The clinical significance of vitamin D in systemic lupus erythematosus: a systematic review.PLoS One 2013; 8(1):e55275Plos
Vitamin D deficiency is more prevalent among SLE patients than the general population. Over the past decade, many studies across the globe have been carried out to investigate the role of vitamin D in SLE from various clinical angles. Therefore, the aim of this systematic review is to summarise and evaluate the evidence from the published literature; focusing on the clinical significance of vitamin D in SLE.
THE FOLLOWING DATABASES WERE SEARCHED: MEDLINE, Scopus, Web of Knowledge and CINAHL, using the terms "lupus", "systemic lupus erythematosus", "SLE and "vitamin D". We included only adult human studies published in the English language between 2000 and 2012.The reference lists of included studies were thoroughly reviewed in search for other relevant studies.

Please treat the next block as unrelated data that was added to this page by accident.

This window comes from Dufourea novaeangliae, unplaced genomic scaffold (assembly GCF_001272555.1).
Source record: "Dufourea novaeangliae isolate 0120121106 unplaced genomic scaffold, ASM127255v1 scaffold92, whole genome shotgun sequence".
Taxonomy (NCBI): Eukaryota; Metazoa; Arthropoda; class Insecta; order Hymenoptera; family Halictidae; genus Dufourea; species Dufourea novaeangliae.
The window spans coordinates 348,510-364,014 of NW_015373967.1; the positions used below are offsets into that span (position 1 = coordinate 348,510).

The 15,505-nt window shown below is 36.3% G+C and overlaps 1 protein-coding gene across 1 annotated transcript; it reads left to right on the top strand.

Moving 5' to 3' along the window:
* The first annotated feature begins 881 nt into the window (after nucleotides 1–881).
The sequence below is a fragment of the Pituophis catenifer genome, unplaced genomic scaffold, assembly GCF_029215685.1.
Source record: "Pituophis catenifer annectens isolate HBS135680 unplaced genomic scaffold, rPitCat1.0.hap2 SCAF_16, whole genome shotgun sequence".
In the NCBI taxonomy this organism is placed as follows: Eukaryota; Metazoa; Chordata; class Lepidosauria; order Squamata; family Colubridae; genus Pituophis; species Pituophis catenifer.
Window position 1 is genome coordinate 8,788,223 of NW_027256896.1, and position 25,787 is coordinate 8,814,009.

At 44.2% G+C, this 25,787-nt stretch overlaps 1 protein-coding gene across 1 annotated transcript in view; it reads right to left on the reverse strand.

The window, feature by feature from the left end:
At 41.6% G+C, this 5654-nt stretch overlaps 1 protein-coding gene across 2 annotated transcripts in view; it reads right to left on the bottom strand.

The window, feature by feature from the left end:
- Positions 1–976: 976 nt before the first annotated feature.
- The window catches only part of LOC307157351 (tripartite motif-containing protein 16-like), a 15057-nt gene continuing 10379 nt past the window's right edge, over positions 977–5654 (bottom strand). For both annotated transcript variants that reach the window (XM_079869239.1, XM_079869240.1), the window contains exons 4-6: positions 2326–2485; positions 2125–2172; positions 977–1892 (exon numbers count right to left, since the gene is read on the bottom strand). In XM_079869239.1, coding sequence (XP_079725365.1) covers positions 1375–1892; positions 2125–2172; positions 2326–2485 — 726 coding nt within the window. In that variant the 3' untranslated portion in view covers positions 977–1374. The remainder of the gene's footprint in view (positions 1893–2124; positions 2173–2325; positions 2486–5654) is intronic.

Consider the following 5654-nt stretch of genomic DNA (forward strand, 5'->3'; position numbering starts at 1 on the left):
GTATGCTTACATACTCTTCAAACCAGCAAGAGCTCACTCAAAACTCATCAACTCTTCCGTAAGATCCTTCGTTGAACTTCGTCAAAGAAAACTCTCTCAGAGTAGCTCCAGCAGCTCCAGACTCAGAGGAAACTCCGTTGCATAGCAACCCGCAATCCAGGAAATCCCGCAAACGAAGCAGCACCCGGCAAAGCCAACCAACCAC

A total of 22 studies met the selection criteria. The majority of the studies were observational (95.5%) and cross sectional (90.9%). Out of the 15 studies which looked into the association between vitamin D and SLE disease activity, 10 studies (including the 3 largest studies in this series) revealed a statistically significant inverse relationship. For disease damage, on the other hand, 5 out of 6 studies failed to demonstrate any association with vitamin D levels. Cardiovascular risk factors such as insulin resistance, hypertension and hypercholesterolaemia were related to vitamin D deficiency, according to 3 of the studies.
There is convincing evidence to support the association between vitamin D levels and SLE disease activity. There is paucity of data in other clinical aspects to make firm conclusions.